Outdoorsmen are an ambitious bunch. They spend tons of money on gear most people would not know what to do with, familiarizing themselves with concepts most can’t even pronounce (bivouac, anyone?) and they take risks that would send some folks running.
During winter, one potential risk involves navigating icy patches of water. As some unfortunate deer found out in New Brunswick, misjudge the thickness or take one wrong step and you might be chest-deep in frigid water. The key to surviving a fall through thin ice is remaining calm and following these five steps.
Avoid the Thin Stuff
This may seem obvious, but avoiding the dangerous ice is the first step to staying dry. This means staying away from beaver dams and runs, otter holes, seeps, springs, running water, pressure cracks, aerators and other areas that may cause thin ice. Some will swear by the safety of ice that’s at least three or four inches thick, but I wouldn’t advise stepping out onto anything less than five.
I know that when you’re backpacking, every square-inch matters, but if you’re heading into icy areas, it’s wise to make some room for the gear that can save your life. I suggest carrying a rope at least 50 feet long, so you or someone else can be pulled out of the water should you fall in. You should also keep ice picks on hand, as these can make a huge difference in pulling yourself free.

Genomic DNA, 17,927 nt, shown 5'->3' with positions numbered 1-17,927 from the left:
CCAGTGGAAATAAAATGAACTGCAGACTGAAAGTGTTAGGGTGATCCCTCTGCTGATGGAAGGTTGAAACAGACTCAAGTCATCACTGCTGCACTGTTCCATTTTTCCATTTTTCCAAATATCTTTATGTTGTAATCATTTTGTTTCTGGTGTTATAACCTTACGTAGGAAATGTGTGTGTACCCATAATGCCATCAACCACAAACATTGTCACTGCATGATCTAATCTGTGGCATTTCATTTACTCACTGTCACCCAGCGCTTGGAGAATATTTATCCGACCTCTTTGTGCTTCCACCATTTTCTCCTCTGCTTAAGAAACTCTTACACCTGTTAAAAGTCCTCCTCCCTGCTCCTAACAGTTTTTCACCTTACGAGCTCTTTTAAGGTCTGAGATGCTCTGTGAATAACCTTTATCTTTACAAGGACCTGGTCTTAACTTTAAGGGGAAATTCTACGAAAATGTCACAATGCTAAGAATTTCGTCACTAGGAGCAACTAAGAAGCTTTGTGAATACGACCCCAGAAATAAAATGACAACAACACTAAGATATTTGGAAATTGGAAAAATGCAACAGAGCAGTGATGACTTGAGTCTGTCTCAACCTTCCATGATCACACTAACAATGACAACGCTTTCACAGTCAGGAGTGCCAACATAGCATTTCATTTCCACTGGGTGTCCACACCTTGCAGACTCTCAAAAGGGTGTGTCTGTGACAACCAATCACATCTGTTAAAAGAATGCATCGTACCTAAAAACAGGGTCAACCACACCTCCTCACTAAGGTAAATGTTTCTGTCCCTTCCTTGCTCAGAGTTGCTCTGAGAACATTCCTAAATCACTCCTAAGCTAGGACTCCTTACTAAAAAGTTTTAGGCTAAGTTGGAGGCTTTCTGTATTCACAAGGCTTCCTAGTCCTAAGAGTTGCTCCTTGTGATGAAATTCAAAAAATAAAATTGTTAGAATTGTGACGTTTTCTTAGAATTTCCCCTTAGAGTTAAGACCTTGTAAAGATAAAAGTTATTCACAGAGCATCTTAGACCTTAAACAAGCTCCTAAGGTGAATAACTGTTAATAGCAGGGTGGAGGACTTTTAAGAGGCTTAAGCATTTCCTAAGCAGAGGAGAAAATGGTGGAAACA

Share Your Plans
Every time you head to the back-country — especially if you’re planning to navigate icy areas — be sure to tell someone where you’ll be and when you plan to return. That way if you don’t come home, someone can go out and look for you or notify emergency services. Heck, if you can, I would highly suggest hiking with a friend this time of year, so you have a buddy to help you out if anything happens.
Keep Calm if You Break the Ice
If you fall in, don’t panic. The sudden cold will instantly suck your breath away and thrashing around in a panic will make this worse. When you’re calm, you’ll need to flare your arms out to the side to keep them above the ice. Do not try to push yourself up with your arms on the edge of the ice. This places all your weight on your hands and will only break the ice even more.
Now Get Yourself Out
If you can, try to get as much of your body as possible out of the water and onto the ice. If you have those ice picks (you should), put them in your hands, lean forward and kick your feet. Get your body as horizontal as you can and just keep kicking. If you don’t have picks, you can put your hands as far forward as possible and push backward with your elbows as you kick. Keep kicking until your hips are out and then roll away from where you fell in.
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